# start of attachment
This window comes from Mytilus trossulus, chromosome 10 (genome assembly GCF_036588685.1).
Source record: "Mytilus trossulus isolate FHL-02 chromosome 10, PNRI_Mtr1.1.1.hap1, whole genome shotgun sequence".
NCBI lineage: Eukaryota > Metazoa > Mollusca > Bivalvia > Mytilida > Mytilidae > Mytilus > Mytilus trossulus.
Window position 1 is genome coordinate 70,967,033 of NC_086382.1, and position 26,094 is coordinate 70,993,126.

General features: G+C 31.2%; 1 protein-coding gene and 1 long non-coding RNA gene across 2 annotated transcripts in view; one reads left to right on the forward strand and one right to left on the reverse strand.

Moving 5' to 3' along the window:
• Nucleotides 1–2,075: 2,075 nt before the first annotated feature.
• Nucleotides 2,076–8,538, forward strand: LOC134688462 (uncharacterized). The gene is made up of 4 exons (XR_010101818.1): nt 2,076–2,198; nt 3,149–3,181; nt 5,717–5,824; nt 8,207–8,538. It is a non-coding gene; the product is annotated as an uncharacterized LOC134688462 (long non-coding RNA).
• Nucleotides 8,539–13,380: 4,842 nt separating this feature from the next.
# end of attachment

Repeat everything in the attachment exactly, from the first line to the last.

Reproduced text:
This window comes from Mytilus trossulus, chromosome 10 (genome assembly GCF_036588685.1).
Source record: "Mytilus trossulus isolate FHL-02 chromosome 10, PNRI_Mtr1.1.1.hap1, whole genome shotgun sequence".
NCBI lineage: Eukaryota > Metazoa > Mollusca > Bivalvia > Mytilida > Mytilidae > Mytilus > Mytilus trossulus.
Window position 1 is genome coordinate 70,967,033 of NC_086382.1, and position 26,094 is coordinate 70,993,126.

General features: G+C 31.2%; 1 protein-coding gene and 1 long non-coding RNA gene across 2 annotated transcripts in view; one reads left to right on the forward strand and one right to left on the reverse strand.

Moving 5' to 3' along the window:
• Nucleotides 1–2,075: 2,075 nt before the first annotated feature.
• Nucleotides 2,076–8,538, forward strand: LOC134688462 (uncharacterized). The gene is made up of 4 exons (XR_010101818.1): nt 2,076–2,198; nt 3,149–3,181; nt 5,717–5,824; nt 8,207–8,538. It is a non-coding gene; the product is annotated as an uncharacterized LOC134688462 (long non-coding RNA).
• Nucleotides 8,539–13,380: 4,842 nt separating this feature from the next.